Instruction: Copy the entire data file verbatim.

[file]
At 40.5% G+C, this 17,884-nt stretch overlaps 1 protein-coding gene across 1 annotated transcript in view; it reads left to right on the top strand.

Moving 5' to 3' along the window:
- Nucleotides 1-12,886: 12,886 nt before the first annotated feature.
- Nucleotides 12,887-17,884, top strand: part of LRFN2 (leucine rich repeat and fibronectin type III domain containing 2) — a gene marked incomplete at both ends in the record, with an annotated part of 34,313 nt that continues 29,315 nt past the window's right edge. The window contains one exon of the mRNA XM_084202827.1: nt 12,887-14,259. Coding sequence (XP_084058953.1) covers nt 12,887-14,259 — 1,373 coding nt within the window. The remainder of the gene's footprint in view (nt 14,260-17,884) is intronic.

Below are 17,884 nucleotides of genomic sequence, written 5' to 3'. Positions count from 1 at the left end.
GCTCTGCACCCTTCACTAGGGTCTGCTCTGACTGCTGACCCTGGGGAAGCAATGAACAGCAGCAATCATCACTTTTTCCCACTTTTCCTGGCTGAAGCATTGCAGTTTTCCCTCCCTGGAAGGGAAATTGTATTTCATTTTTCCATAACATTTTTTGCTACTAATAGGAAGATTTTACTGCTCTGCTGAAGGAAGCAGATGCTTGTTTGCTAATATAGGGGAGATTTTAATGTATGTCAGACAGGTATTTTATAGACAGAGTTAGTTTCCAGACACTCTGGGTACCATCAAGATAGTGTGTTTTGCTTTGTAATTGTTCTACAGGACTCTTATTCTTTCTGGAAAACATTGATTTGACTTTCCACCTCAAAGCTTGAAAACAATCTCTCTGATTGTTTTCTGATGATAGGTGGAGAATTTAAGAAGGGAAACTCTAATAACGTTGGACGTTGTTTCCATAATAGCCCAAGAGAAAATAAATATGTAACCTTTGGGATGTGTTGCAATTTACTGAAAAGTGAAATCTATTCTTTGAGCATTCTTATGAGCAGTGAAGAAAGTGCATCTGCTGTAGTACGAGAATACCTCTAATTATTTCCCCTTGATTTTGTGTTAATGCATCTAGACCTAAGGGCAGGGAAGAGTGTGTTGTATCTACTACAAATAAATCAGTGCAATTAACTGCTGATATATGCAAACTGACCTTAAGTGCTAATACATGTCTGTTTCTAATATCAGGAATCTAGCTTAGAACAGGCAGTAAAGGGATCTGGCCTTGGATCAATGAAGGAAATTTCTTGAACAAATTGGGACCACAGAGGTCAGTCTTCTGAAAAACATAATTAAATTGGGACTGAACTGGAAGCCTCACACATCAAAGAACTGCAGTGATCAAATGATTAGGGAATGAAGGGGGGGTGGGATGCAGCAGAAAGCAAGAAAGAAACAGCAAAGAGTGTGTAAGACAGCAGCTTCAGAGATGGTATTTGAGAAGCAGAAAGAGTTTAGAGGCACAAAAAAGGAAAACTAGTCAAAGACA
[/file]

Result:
At 40.5% G+C, this 17,884-nt stretch overlaps 1 protein-coding gene across 1 annotated transcript in view; it reads left to right on the top strand.

Moving 5' to 3' along the window:
- Nucleotides 1-12,886: 12,886 nt before the first annotated feature.
- Nucleotides 12,887-17,884, top strand: part of LRFN2 (leucine rich repeat and fibronectin type III domain containing 2) — a gene marked incomplete at both ends in the record, with an annotated part of 34,313 nt that continues 29,315 nt past the window's right edge. The window contains one exon of the mRNA XM_084202827.1: nt 12,887-14,259. Coding sequence (XP_084058953.1) covers nt 12,887-14,259 — 1,373 coding nt within the window. The remainder of the gene's footprint in view (nt 14,260-17,884) is intronic.

Below are 17,884 nucleotides of genomic sequence, written 5' to 3'. Positions count from 1 at the left end.
GCTCTGCACCCTTCACTAGGGTCTGCTCTGACTGCTGACCCTGGGGAAGCAATGAACAGCAGCAATCATCACTTTTTCCCACTTTTCCTGGCTGAAGCATTGCAGTTTTCCCTCCCTGGAAGGGAAATTGTATTTCATTTTTCCATAACATTTTTTGCTACTAATAGGAAGATTTTACTGCTCTGCTGAAGGAAGCAGATGCTTGTTTGCTAATATAGGGGAGATTTTAATGTATGTCAGACAGGTATTTTATAGACAGAGTTAGTTTCCAGACACTCTGGGTACCATCAAGATAGTGTGTTTTGCTTTGTAATTGTTCTACAGGACTCTTATTCTTTCTGGAAAACATTGATTTGACTTTCCACCTCAAAGCTTGAAAACAATCTCTCTGATTGTTTTCTGATGATAGGTGGAGAATTTAAGAAGGGAAACTCTAATAACGTTGGACGTTGTTTCCATAATAGCCCAAGAGAAAATAAATATGTAACCTTTGGGATGTGTTGCAATTTACTGAAAAGTGAAATCTATTCTTTGAGCATTCTTATGAGCAGTGAAGAAAGTGCATCTGCTGTAGTACGAGAATACCTCTAATTATTTCCCCTTGATTTTGTGTTAATGCATCTAGACCTAAGGGCAGGGAAGAGTGTGTTGTATCTACTACAAATAAATCAGTGCAATTAACTGCTGATATATGCAAACTGACCTTAAGTGCTAATACATGTCTGTTTCTAATATCAGGAATCTAGCTTAGAACAGGCAGTAAAGGGATCTGGCCTTGGATCAATGAAGGAAATTTCTTGAACAAATTGGGACCACAGAGGTCAGTCTTCTGAAAAACATAATTAAATTGGGACTGAACTGGAAGCCTCACACATCAAAGAACTGCAGTGATCAAATGATTAGGGAATGAAGGGGGGGTGGGATGCAGCAGAAAGCAAGAAAGAAACAGCAAAGAGTGTGTAAGACAGCAGCTTCAGAGATGGTATTTGAGAAGCAGAAAGAGTTTAGAGGCACAAAAAAGGAAAACTAGTCAAAGACA